Algebra Problems: solving using systems of equations


New member
Sep 18, 2006

I'm currently in college and taking college algebra. We're learning about solving equations by the substitution method and the addition method. If I could throw 2 problems out there and what I've done so far, maybe someone could help me break them down and finish working them out?

Problem 1: Find the equation, in standard form, with all integer coefficients, of the line perpendicular to 4x - 2y = 10 and passing through (8,5). I'm completely lost on this and don't even know where to begin.

Problem 2: Solve the system of equations using the substitution method. If the answer is a unique solution, present it as an ordered pair: (x,y). If not, specify whether the answer is no solution of infinitly many solutions.
2x + y = 7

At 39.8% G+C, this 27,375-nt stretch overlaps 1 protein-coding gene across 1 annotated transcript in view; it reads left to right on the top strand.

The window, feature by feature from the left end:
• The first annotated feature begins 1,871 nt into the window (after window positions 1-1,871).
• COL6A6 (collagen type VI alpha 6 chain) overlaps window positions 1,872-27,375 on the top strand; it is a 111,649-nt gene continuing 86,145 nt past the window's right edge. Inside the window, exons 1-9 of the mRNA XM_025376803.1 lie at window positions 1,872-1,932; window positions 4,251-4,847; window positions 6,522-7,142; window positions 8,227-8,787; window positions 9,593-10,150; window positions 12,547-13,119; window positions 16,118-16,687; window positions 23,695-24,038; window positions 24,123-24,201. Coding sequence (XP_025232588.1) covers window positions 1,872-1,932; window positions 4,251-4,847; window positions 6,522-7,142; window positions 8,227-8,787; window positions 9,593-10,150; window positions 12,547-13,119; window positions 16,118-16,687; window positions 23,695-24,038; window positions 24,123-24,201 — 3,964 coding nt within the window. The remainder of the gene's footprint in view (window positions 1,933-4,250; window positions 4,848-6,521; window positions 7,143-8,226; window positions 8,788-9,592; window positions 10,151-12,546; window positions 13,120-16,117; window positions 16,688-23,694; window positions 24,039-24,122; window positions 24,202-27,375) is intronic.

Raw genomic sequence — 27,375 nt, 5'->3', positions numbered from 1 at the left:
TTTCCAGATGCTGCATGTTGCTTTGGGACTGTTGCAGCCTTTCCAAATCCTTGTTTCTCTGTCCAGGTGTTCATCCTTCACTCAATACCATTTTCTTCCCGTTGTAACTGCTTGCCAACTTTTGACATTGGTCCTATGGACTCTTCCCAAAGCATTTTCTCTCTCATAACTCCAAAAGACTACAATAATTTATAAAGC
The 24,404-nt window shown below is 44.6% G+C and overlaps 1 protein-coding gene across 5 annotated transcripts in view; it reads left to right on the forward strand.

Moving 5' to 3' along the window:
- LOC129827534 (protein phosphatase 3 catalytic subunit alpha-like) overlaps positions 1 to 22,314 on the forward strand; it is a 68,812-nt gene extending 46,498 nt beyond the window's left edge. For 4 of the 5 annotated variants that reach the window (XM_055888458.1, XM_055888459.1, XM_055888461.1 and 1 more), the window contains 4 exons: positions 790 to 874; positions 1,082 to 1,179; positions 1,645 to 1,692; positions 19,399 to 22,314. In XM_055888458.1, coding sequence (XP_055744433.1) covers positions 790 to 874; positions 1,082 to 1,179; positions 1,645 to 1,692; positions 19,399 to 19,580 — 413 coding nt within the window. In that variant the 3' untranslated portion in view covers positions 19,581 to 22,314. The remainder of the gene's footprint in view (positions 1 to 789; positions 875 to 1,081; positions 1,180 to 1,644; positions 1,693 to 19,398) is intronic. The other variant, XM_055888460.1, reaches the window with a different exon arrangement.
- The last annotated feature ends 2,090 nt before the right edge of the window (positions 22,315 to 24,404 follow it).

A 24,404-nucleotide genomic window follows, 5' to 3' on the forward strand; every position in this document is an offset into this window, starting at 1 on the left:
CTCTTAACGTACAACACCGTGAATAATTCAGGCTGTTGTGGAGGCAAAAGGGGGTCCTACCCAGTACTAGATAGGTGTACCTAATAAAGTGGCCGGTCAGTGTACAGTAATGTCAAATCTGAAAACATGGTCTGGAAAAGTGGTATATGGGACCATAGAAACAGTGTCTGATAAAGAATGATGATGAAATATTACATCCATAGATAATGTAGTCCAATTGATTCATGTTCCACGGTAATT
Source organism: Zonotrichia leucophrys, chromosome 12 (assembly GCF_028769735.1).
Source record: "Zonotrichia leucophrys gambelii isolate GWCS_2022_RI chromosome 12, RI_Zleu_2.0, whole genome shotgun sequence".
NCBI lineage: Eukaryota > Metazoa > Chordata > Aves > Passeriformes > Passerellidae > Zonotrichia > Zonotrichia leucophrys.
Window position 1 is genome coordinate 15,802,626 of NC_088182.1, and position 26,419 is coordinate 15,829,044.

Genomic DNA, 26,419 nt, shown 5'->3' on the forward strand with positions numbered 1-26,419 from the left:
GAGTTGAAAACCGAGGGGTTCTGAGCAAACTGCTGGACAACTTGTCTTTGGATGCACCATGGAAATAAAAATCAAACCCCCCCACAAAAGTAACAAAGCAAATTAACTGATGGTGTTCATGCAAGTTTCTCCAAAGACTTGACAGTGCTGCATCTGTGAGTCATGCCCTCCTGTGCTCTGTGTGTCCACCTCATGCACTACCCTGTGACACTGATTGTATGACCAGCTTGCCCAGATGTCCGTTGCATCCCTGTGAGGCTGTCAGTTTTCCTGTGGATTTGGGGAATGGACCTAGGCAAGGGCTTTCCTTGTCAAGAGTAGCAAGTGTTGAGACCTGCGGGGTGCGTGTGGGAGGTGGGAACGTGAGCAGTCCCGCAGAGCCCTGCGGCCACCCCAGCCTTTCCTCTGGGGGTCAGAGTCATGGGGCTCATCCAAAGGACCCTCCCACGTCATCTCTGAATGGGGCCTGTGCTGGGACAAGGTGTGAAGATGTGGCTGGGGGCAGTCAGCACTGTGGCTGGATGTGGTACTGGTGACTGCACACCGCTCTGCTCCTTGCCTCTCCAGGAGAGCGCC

9x + 2y = -1

I took the 1st equation to solve then figure into the second. 2x + y = 7
y = -2x + 7
Sadly, I am so lost in this class that is all I was able to come up with.

If anyone can help, I would greatly appreciate it.

Thank you.


Super Moderator
Staff member
Sep 28, 2005
For #1, you could solve your equation for y. Knowing the line is

perpendicular means its slope is the negative reciprocal.

Then set up your equation with the known data and solve for b.

\(\displaystyle 4x-27=10\)

Solve for y:

\(\displaystyle y=2x-5\)

Now, can you finish using the hints I gave you?.

For the 2nd problem:

You could solve the first equation for y:

\(\displaystyle y=7-2x\)

Sub into the 2nd:

\(\displaystyle 9x+2(7-2x)=-1\)

Now, solve for x. y will follow.


New member
Sep 18, 2006
Thank you

Thank you very much. That did help. I'm so happy I found this site. I have 5 weeks left of this class and this will definitely be a resource I utilize frequently!! Thanks again!!!